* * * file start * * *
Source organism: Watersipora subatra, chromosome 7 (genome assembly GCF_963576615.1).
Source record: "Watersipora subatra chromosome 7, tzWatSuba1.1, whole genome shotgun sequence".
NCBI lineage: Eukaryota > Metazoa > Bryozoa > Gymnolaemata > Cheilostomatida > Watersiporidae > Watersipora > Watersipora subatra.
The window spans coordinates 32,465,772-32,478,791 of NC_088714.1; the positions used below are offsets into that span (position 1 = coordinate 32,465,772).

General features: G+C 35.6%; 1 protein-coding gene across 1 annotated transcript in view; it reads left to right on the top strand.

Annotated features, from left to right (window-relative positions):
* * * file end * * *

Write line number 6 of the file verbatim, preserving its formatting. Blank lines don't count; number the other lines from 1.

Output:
Annotated features, from left to right (window-relative positions):